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that he was already wedded to Elizabeth. She had borne him two daughters, Maria and Ingigerd, but no son. It does not appear that Harold was ever separated from Jaroslav's daughter, and we know that she was with him at his end; but however that may be, it does appear that he strove to break up the compact array of the great chiefs by marrying a kinswoman of the mightiest of them. He turned his eyes therefore on Thora Eystein Gorcock's sister, and so became still more closely related to the Arnmodlings. This step left him with two wives on his hands, for it is certain that he was formally married to Thora, who is constantly called Queen in the Sagas, while Elizabeth is never mentioned except at the beginning and end of his reign. But two wives or one this marriage was a most politic step, for the Arnmodlings were widely connected, and by this single stroke not only Eystein Gorcock, but also Finn Arni's son, Hacon Ivar's son, and Einar the Fly, were brought over to Harold's party, for a time at least, and the stiff-necked Einar Paunchshaker, Step-Thorir, and some other Upland chiefs were his only enemies. Einar was strong, as we know, about Drontheim the old heart and capital of the country; and now as a set-off and balance to his weight, Harold made his trusty friend and old brother-in-arms, Ulf Ospak's son from Iceland, a vassal of the crown, and gave him great fiefs in the Drontheim district. At the same time he made him his marshal or master of the horse, and to crown all gave him Thora's sister Jorunna to wife, and Ulf by his faithfulness well deserved this good treatment. So Harold began his reign strong in himself and in his second marriage. Of yielding an inch to the unruliness of the freemen there could be no question. All that had been left by Magnus of the Danish imposts and injustice hè rigidly maintained, and even added to. No king before or after him ever stood so stiffly for his rights, or so systematically neglected those of others. Einar, so long as he lived, often upbraided him for breaking the law, but the king, strong in his policy of setting chief against chief, turned a deaf ear to his reproaches, or if he gave way for a moment, it was only to return to his purpose with firmer will and greater force. Nor did he scorn, in his eagerness to add to his resources, to bring in a very common medieval financial operation. He struck coin so debased that scarce one half of it was silver, the rest being copper. These, almost the first coins in Norway, were known as Harold's bits. And now arined at all points, he made ready to fight it out with Sweyn.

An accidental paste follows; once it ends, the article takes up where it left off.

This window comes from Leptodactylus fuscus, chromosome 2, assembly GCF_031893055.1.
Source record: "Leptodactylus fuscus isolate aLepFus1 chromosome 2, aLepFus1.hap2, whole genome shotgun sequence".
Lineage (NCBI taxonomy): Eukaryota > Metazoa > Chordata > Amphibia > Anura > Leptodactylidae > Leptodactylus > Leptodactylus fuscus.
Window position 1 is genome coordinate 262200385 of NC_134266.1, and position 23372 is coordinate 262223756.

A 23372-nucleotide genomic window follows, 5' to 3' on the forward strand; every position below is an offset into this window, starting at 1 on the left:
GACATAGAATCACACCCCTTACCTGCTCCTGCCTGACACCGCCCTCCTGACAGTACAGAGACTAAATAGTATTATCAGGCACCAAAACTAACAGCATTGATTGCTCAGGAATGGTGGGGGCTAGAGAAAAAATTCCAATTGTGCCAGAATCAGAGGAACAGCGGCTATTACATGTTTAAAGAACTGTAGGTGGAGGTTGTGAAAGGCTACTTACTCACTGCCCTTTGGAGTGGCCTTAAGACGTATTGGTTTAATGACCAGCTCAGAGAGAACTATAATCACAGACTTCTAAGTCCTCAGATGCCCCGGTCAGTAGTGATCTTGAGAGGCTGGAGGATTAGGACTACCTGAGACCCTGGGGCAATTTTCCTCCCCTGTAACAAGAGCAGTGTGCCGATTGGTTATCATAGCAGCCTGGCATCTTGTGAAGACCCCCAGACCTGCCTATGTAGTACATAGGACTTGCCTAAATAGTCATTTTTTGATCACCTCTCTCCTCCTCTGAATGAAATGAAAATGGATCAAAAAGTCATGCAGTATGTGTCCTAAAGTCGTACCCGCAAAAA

This war with Sweyn lasted nearly twenty years, and we see at once why it lasted so long. Harold was never, as Magnus had been, chosen king by the Danes, who had now, for the most part, rallied round Sweyn, and who looked upon Harold VOL. XL.--NO. LXXIX.

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as a merciless usurper. Nor did Harold make war as a conqueror, but rather as an old Viking rover. Every year he called out his hosts, manned his fleet, and sailed for Denmark; there he harried and wasted the coasts and islands, burning, slaying, and plundering as he went, but seldom going up the country in force. So it was every year so long as the summer lasted. He spent his time in seeking for Sweyn, and sometimes met him, but as soon as winter came, he went back to Norway. He had too much to do at home to render it possible for him to leave the land for a longer time, and every winter Sweyn repaired his losses, and was ready when the spring came to make war with renewed life. Nor, though success was mostly on Harold's side, was he always successful. More than once he was nearly caught by Sweyn at great disadvantage, and only got clear off by extraordinary shifts and efforts. A war so waged might have lasted for ever and ever.